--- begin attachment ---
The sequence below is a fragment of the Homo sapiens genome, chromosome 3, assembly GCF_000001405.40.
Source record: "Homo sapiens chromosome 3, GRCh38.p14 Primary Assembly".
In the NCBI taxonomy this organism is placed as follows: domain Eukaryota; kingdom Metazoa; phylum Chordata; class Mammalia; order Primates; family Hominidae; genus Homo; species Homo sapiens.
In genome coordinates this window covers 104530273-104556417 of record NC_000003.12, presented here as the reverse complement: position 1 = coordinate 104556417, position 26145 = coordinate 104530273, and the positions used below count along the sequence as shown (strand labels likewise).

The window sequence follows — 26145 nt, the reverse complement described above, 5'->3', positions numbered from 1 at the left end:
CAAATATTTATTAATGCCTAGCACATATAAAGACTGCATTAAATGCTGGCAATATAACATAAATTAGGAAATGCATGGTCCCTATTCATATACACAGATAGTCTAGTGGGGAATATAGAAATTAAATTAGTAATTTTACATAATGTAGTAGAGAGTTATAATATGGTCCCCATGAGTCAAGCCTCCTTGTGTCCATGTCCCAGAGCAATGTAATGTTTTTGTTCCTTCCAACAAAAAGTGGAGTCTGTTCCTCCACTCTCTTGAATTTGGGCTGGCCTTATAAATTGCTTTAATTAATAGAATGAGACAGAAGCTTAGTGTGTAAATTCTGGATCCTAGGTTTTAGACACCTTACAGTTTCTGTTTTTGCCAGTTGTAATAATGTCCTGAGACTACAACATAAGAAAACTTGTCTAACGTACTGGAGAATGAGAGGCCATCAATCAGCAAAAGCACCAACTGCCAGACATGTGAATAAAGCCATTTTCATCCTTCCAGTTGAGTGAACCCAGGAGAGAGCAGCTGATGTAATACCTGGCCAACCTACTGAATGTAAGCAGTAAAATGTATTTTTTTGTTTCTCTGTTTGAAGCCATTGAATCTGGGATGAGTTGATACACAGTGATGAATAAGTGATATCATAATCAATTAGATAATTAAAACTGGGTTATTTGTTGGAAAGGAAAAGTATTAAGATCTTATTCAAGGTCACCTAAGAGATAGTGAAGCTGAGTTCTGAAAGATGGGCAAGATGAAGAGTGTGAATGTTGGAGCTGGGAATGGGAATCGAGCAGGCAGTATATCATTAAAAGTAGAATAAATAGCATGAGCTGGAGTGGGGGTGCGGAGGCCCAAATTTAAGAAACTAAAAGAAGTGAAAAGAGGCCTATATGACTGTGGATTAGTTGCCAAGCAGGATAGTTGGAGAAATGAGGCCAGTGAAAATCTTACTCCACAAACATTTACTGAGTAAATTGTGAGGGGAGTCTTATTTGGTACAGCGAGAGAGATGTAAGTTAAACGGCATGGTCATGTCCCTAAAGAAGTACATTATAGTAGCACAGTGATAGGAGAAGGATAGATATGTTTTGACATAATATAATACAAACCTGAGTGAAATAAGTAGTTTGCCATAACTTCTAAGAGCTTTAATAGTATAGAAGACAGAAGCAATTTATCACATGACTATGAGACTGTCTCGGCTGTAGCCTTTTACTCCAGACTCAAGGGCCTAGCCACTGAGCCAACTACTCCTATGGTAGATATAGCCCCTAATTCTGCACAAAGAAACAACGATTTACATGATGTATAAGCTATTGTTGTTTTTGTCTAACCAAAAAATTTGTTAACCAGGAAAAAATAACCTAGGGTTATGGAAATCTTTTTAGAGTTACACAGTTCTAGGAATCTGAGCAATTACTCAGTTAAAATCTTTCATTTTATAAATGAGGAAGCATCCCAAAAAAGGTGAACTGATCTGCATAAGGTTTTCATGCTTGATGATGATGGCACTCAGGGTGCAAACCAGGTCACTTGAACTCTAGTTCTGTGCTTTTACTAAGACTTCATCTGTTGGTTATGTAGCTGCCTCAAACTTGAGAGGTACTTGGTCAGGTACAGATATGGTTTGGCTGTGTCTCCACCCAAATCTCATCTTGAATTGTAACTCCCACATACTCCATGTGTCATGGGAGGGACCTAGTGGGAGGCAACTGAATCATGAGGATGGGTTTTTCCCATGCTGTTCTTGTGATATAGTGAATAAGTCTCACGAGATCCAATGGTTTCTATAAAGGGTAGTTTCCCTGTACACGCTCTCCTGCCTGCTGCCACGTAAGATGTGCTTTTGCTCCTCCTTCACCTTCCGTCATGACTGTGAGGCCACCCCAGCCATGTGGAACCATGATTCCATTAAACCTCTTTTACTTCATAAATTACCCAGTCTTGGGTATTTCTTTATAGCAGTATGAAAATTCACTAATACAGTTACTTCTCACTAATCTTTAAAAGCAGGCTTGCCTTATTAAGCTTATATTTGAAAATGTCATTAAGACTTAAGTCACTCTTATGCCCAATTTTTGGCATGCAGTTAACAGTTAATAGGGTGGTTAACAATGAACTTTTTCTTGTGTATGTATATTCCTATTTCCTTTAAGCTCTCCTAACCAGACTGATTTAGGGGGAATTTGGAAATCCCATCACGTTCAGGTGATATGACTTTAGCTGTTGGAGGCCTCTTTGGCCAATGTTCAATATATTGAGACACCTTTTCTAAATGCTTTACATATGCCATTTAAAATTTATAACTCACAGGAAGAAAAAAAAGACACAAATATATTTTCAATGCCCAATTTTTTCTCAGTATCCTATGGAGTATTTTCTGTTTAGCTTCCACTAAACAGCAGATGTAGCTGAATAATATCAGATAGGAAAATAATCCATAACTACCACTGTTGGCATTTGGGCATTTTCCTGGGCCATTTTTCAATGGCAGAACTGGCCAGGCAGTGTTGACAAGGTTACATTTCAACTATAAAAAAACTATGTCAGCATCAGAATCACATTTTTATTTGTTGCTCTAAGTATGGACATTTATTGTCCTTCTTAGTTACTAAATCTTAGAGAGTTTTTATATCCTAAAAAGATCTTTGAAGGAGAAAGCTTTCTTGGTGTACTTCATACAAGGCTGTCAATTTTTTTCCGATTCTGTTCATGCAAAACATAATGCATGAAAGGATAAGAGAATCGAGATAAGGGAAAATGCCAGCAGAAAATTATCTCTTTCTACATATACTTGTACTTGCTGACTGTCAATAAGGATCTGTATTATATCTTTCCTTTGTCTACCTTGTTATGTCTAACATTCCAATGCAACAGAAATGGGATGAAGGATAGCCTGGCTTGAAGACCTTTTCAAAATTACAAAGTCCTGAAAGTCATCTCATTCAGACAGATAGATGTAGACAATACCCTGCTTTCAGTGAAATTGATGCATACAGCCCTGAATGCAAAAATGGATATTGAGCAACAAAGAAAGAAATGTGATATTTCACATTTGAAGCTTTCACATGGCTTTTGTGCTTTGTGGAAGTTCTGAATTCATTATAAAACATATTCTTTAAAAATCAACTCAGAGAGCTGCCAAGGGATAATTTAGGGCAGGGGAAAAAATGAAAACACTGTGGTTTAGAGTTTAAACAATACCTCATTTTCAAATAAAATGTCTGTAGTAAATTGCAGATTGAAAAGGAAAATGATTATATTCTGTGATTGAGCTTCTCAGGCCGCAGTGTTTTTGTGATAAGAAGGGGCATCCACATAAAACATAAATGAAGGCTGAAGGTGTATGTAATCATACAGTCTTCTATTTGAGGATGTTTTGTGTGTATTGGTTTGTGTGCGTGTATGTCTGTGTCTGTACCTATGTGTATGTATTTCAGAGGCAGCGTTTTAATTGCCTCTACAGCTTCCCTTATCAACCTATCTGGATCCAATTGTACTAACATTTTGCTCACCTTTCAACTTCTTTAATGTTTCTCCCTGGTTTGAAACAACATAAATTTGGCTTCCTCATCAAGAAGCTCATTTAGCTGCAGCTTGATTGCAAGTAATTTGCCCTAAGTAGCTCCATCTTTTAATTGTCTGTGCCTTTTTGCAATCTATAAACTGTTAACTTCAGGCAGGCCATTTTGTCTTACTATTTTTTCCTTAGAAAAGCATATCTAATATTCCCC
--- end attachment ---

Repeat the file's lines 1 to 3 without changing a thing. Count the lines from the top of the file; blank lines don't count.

The sequence below is a fragment of the Homo sapiens genome, chromosome 3, assembly GCF_000001405.40.
Source record: "Homo sapiens chromosome 3, GRCh38.p14 Primary Assembly".
In the NCBI taxonomy this organism is placed as follows: domain Eukaryota; kingdom Metazoa; phylum Chordata; class Mammalia; order Primates; family Hominidae; genus Homo; species Homo sapiens.